Where do I even begin to talk about the work produced by Lesa and James Ransome? As an author myself, I think of the process of writing and publishing books as a very slow one indeed.
Except when I look at Lesa and James.
I’m not supposed to compare myself, I know, I know. But they seem to produce a new book (or two, together and/or separately) every time I check in on them. And each book is great—a solid work of beauty. How the heck do they do that? I have been following them for years, and I finally reached out to ask them to be our guests for our March 10 salon, to see if they could shed some light on their remarkable productivity. They agreed! Below is just a taste of some of their inner workings, which we will be hearing more about in person:
Get Lit Beacon: You have written & illustrated a wide variety of books that have won many awards. Where do your very top ideas come from?
James Ransome: My ideas come from all around me—books, movies, what I’m interested in painting. I am constantly gathering ideas for books I’d like to create. I only wish I had more time to fully flesh out every one. I once grabbed a biography off my shelf on the life of Harriet Tubman before we took off for a trip. On the first page the writer listed the many lives and jobs Harriet Tubman had throughout her life.
In that moment I knew that we should create a book about it and our book, Before She was Harriet was born. Sometimes, the tricky part is not coming up with the idea, but finding someone to write it. More often than not, Lesa will pass on a project I really want to do because she is not interested and I may have to find another writer or shelve it for later.
Lesa Cline-Ransome: I let my interests guide my choice of topics, but the one subject that remains a constant is my desire to tell the many untold stories from the lives of African Americans. In particular, the stories of women who have persisted in the face of discrimination, prejudice and obstacles and how they found a way to overcome. My interest in sports led me to write biographies about the Negro League player Satchel Paige, soccer star Pele and cyclist Major Taylor. I am an aspiring rapper (if rapping in my car and kitchen counts), and a lover of music, which inspired me to write about musicians I love—Louis Armstrong, Teddy Wilson and Benny Goodman, Joseph Boulogne and the forthcoming book on Adolphe Sax, inventor of the saxophone. My love of libraries was my inspiration for my very first middle grade novel, Finding Langston, about a young boy who finds refuge from bullies and solace from Langston Hughes’ poetry in the Chicago Public Library.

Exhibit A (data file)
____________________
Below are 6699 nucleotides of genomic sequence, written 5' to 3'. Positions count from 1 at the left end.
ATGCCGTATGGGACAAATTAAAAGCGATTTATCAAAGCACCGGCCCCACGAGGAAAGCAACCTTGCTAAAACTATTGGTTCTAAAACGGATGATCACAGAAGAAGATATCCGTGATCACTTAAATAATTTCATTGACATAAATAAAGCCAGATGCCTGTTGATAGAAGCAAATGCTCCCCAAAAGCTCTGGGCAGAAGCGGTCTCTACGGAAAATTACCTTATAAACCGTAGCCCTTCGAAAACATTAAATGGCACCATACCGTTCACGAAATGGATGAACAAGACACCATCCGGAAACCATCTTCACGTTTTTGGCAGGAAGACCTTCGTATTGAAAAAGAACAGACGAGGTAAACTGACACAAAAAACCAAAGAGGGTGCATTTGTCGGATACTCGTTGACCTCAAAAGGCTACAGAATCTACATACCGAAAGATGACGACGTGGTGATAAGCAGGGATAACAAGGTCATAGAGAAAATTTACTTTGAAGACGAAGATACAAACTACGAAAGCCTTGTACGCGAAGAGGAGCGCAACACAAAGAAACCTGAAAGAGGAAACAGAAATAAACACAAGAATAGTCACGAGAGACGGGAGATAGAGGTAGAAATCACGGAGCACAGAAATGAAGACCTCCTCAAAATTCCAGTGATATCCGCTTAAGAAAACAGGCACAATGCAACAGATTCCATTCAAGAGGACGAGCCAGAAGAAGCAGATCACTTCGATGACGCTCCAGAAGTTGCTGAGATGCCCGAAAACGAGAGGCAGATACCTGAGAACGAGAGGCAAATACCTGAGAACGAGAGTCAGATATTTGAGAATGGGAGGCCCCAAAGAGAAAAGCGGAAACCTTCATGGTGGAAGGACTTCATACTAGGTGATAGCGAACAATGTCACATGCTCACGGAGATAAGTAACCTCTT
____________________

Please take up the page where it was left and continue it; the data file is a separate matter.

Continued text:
GLB: Do you ever feel like you want to branch out from writing for children? What are your fantasies regarding that? Or, if not, what are some future ideas?
JR: I am definitely interested in studio painting. I spend some time doing my own personal work for exhibits. And I love the idea of my work one day being featured in galleries and museums throughout the country. I would always want to do at least a book or two a year for the children’s market. I enjoy the challenge of telling a story with visual images. When I look back on my childhood, I have always loved books and the idea of combining art and words is, for me, one of the highest art forms.
LCR: While I am an avid reader of adult fiction, my heart is in writing stories for young people. Their curiosity, imagination and impulsiveness make them the perfect protagonists to write about and write for. I find it to be a rewarding challenge to tell stories in a condensed format, sorting through research to find only the most interesting parts of a person’s life and weaving together a story that is both informative and entertaining.
Award-winning author Lesa Cline-Ransome, whose work focuses on African-American history, has written numerous books for children that have garnered her top honors. Her latest, Finding Langston, won the Scott O’Dell Award for historical fiction.
As an illustrator, James Ransome’s work has appeared in over 60 books for children. His art has won Coretta Scott King and NAACP Image Awards, among others. He is on faculty at Syracuse University.